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    This is Thomas Anderson.This is a wonderful opinion. The things mentioned are unanimous and needs to be appreciated by everyone.This remarkable primate with the curious name is challenging established views on human evolution. The bonbon, least known of the great apes, is a female-centered, egalitarian species that has been dubbed the "make-love-not-war" primate by specialists. In bonobo society, females form alliances to intimidate males, sexual behavior (in virtually every partner combination) replaces aggression and serves many social functions, and unrelated groups mingle instead of fighting.Thanks
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  18. 18. Guglielmo Tell 9:04 pm 02/4/2011

    The last comment approaches the truth.
    Studies in Anthropology and Biology are valid, but you will never understand war and aggressions without SOCIAL STUDIES. And more exactly MATHERIALIST ones. Don’t identify matherialism with CONSUMERISM – we’re talking elementary survival here: FOOD, WATER, SHELTER, FAMILY. In the Western Society GREED is pretty much associated with the survival – and this is the Occam razor explanation of the reasons of wars. This is political, biological, anthropoligical, sociological assertion. For more, see my comment to John Horgan’s article "Is speculation in multiverses as inmoral as speculation in subprime mortgages?" (#102 there).

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  19. 19. BuckSkinMan 12:25 pm 03/25/2011

    Interesting that comments on this article are so sparse – even after nearly two years.

    Dr. de Waal sounds like me when I’m fed up with something – he’s protesting and trying to disprove what lessons we’ve learned about the past 50,000 years of human behavior. I don’t think he’s getting much success.

    Normally, I’m completely on the side of Science in any issue. But I think when a scientist ignores such things as bones bearing wound evidence dating back thousands of years, that scientist is not thinking clearly. War and armies were first described in writings going back to at least 3,000 years. No question, it’s safe to conclude that violence was part of humanity much earlier than that.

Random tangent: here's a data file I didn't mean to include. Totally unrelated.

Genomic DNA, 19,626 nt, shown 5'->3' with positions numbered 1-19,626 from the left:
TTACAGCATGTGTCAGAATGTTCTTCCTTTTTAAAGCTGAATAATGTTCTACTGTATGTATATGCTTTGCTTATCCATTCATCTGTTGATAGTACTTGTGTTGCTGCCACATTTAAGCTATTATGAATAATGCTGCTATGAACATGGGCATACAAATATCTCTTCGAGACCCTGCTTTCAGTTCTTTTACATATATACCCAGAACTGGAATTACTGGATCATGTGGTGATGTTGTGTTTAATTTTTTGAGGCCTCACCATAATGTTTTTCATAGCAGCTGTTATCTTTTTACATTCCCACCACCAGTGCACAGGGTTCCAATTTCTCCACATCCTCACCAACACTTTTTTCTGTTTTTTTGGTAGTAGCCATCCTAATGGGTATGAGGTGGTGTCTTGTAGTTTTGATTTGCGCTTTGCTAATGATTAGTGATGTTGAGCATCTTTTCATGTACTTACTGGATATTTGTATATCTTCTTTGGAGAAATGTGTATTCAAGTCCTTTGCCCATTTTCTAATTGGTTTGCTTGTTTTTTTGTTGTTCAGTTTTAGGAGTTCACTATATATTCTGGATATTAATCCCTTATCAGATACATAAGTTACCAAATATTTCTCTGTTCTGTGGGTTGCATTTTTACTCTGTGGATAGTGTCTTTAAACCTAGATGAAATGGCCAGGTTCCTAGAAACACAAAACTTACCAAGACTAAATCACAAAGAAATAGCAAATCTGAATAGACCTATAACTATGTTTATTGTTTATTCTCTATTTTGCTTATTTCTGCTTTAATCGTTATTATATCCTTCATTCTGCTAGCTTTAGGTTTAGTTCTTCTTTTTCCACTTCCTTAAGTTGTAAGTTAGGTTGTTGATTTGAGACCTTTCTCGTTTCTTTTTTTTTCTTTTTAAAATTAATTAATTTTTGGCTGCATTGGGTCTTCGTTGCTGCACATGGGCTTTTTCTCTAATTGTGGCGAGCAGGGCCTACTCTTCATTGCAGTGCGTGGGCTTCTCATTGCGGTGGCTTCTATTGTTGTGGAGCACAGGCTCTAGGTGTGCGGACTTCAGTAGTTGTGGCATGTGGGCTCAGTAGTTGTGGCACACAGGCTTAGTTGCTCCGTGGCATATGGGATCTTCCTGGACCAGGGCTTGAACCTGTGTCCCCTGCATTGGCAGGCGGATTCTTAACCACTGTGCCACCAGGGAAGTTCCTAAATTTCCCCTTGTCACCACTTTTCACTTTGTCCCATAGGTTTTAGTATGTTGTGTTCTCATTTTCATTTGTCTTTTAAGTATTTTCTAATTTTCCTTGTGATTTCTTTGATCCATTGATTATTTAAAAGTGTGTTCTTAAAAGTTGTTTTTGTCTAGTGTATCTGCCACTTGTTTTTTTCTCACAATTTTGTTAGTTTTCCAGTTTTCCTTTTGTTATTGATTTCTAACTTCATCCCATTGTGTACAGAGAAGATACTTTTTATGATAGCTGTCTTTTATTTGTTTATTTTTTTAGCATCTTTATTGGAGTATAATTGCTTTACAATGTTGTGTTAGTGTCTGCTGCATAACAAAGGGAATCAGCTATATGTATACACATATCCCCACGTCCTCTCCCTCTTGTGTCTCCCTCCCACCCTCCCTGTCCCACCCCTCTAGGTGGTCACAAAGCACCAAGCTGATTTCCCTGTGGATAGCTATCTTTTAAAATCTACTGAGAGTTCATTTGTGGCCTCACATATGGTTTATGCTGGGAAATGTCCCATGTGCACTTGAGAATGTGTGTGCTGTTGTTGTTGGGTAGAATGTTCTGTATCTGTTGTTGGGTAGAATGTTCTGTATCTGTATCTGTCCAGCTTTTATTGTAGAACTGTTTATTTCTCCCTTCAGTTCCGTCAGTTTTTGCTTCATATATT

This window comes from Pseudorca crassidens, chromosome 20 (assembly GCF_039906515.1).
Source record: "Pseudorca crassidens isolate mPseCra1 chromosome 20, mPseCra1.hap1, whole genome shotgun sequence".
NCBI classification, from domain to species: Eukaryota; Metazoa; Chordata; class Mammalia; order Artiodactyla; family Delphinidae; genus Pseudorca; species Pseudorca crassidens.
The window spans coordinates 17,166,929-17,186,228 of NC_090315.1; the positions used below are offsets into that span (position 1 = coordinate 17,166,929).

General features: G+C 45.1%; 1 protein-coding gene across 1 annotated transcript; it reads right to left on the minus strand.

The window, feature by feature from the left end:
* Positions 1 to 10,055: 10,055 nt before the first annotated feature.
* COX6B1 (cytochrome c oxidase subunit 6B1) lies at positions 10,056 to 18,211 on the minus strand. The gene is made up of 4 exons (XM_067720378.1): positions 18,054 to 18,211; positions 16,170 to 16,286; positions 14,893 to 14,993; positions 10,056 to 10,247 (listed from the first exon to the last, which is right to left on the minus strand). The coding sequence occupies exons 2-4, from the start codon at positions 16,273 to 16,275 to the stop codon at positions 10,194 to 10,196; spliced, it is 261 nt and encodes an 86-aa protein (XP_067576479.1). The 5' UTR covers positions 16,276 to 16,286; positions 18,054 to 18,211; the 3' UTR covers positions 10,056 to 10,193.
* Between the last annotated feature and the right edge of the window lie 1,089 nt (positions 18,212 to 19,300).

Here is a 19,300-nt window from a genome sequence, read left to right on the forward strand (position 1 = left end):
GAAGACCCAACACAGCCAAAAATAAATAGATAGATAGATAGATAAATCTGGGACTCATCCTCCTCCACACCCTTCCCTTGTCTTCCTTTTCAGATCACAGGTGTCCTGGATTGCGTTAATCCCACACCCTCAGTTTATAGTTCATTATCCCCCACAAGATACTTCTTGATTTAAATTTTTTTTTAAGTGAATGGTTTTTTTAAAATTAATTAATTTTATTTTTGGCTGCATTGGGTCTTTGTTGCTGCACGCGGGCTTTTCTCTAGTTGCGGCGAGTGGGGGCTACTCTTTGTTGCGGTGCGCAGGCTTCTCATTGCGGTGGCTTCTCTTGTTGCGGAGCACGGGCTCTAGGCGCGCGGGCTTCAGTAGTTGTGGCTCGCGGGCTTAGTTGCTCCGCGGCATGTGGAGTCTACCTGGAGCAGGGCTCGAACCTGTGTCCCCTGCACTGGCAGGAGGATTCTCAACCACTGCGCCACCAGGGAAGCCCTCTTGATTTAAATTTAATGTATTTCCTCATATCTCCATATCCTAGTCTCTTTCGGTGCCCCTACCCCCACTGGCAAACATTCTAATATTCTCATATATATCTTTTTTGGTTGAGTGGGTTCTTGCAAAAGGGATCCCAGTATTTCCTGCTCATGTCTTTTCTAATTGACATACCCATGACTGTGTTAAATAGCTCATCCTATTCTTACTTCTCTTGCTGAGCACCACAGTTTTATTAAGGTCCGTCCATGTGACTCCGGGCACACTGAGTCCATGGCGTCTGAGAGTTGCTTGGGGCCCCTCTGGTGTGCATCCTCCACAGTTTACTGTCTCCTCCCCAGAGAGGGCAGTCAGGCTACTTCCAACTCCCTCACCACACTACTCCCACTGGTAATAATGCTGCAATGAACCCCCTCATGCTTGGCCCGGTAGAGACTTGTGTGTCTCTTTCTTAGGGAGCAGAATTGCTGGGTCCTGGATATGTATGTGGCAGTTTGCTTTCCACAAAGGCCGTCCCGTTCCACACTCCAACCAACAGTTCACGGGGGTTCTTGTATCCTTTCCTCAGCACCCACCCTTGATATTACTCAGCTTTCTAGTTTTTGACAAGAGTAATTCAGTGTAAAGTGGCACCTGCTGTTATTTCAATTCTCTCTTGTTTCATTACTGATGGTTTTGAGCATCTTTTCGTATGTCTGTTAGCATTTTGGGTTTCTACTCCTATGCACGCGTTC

I think it’s disingenuous for de Waal to say that humans naturally want safety and security but become violent when: confronted with violence from other humans. Hey – ever hear of necessary self-defense?!

    I also think it’s outright lying to say that "even the most violent" go back to being peaceable "if given the chance." The most violent people – by definition – are living in a frame of reference focused on gaining power over others. It’s a psychological disease, not a genetic proclivity.

    de Waal is good at stating the obvious when it comes to "proving" his point: Bonobo Chimpanzees "have everything" when it comes to resources and overall security against predators. Naturally, they are more peaceable. But other groups of chimps are not so lucky – they are forced by their less-ample and more-threatening environment to use violence. Only prey animals do not respond to these two elements in their environments. Prey animals do not "fight" predators. They run or hide – or they die. Humans are NEVER going to be prey animals, they are the top predators on this planet.

    I give Dr. de Wall an "E" and not for "effort." He fails the test of objectivity and use of comparative evidence – (with abandon).

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  20. 20. stramu 9:50 pm 11/14/2011

    To Mr. Waal. I´m wrinting from Argentina. I admire all your work. I want to know your opinion about empathy between human and horse. Is it possible? Already thank you very much, best regards. Sol